Transport Workers Union calls for gig workers ‘safety net’ as Uber slashes driver rates

Headshot of Cheyanne Enciso
Cheyanne Enciso
The Nightly
The changes will include different time and distance rates based on geography, as well as the time of the trip.
The changes will include different time and distance rates based on geography, as well as the time of the trip. Credit: JOE CASTRO/AAPIMAGE

The Transport Workers Union has called for a “safety net” of binding standards as rideshare Uber drivers face cuts to their earnings in a gig economy described as being in “freefall” without regulation.

Uber on Thursday night contacted rideshare drivers advising them of changes to time and distance rates used to calculate rider fares due to take effect August 7.

“The changes will include different time and distance rates based on geography, as well as the time of the trip,” the email to Uber drivers said.

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“In most cases, the rates will be lower than those currently used.”

Uber did not disclose the new rates in the email but said its pricing was reviewed on an ongoing basis “in an effort to balance a quality, reliable service for riders, with compelling earnings opportunities for driver partners”.

TWU national secretary Michael Kaine on Friday said rideshare drivers were once again bearing the brunt of a market that had been battered by an absence of regulation.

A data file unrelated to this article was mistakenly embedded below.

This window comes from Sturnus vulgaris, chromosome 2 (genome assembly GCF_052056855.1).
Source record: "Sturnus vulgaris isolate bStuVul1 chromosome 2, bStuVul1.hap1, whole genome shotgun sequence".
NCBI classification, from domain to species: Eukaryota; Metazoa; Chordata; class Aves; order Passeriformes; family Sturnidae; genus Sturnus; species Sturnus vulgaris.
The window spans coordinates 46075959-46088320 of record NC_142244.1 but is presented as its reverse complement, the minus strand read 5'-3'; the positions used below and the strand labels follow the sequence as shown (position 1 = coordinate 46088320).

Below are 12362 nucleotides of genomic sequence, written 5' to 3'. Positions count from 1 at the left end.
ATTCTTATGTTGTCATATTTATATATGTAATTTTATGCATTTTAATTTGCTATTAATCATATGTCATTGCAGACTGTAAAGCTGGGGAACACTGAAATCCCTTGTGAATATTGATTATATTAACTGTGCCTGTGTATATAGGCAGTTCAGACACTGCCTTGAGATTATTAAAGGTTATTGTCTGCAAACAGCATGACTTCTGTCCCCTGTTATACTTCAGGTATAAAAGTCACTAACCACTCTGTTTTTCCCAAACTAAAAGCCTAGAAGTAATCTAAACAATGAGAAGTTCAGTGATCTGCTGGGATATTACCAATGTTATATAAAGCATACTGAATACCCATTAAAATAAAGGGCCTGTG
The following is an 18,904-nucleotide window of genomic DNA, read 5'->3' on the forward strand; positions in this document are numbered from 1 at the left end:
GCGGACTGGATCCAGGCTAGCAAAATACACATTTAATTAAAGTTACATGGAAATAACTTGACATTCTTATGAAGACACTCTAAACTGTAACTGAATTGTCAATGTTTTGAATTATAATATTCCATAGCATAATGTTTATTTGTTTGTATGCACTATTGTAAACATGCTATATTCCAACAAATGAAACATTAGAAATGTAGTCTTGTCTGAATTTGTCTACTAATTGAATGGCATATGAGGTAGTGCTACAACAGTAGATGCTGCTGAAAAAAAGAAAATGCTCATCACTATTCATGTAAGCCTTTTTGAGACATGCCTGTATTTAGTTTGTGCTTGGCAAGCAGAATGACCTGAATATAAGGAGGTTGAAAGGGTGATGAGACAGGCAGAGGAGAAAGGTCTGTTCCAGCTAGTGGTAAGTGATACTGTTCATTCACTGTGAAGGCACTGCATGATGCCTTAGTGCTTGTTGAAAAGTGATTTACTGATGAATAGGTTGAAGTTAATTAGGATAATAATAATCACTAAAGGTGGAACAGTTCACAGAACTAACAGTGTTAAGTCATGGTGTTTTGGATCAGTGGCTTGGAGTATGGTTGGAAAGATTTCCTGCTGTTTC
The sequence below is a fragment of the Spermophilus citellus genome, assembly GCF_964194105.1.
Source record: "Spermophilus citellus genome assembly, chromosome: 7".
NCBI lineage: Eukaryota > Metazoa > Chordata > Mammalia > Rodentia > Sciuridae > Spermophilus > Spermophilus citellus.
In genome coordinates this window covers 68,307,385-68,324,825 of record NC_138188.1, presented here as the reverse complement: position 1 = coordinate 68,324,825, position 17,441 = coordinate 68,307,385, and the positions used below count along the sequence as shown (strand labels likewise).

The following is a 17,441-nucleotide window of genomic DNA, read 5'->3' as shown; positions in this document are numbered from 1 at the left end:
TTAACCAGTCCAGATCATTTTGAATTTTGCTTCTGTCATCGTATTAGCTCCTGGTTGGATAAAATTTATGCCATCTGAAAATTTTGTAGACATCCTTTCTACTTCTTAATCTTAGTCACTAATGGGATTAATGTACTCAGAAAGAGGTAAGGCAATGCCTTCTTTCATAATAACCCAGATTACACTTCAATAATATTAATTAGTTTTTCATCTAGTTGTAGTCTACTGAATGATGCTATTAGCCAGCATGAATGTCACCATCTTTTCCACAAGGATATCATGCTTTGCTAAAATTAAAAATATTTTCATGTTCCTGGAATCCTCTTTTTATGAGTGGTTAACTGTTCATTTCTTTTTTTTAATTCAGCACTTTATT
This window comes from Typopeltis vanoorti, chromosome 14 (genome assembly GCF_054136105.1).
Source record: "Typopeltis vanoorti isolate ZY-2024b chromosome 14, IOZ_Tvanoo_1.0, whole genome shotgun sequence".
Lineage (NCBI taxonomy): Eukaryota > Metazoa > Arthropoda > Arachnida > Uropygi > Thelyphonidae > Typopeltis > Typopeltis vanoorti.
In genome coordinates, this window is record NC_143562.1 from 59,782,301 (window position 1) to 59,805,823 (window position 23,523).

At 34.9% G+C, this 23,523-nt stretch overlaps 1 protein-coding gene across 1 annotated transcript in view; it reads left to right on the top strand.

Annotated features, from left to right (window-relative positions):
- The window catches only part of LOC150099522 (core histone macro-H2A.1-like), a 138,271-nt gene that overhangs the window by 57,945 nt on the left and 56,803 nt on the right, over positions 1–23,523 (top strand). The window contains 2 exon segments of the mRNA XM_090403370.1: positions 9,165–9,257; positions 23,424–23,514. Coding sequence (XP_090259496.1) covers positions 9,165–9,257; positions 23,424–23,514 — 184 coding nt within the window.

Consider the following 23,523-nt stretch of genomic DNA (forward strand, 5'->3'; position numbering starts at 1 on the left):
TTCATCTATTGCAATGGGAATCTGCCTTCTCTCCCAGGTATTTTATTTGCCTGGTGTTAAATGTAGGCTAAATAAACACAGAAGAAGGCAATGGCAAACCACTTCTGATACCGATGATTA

“Some of the most vulnerable and underpaid workers in our economy are once again facing cuts to their earnings in a market that’s in freefall,” he said.

“Rideshare drivers with no rights to minimum wage or other entitlements have spent the night wondering how they’re going to pay the bills next month.”

The Federal Government’s Closing Loopholes Bill — which passed the Senate in February — introduces new powers for the Fair Work Commission to set minimum standards for gig economy workers, including rideshare and food delivery drivers.

Those workers have long held low bargaining power and often receive pay at or below the rates of comparable employees. They will now be considered “employee-like” if they meet certain criteria.

Interested parties can make submissions to the FWC from August 26.

“The longer it takes for a minimum standards order to be determined, the lower pay and conditions will sink,” Mr Kaine said.

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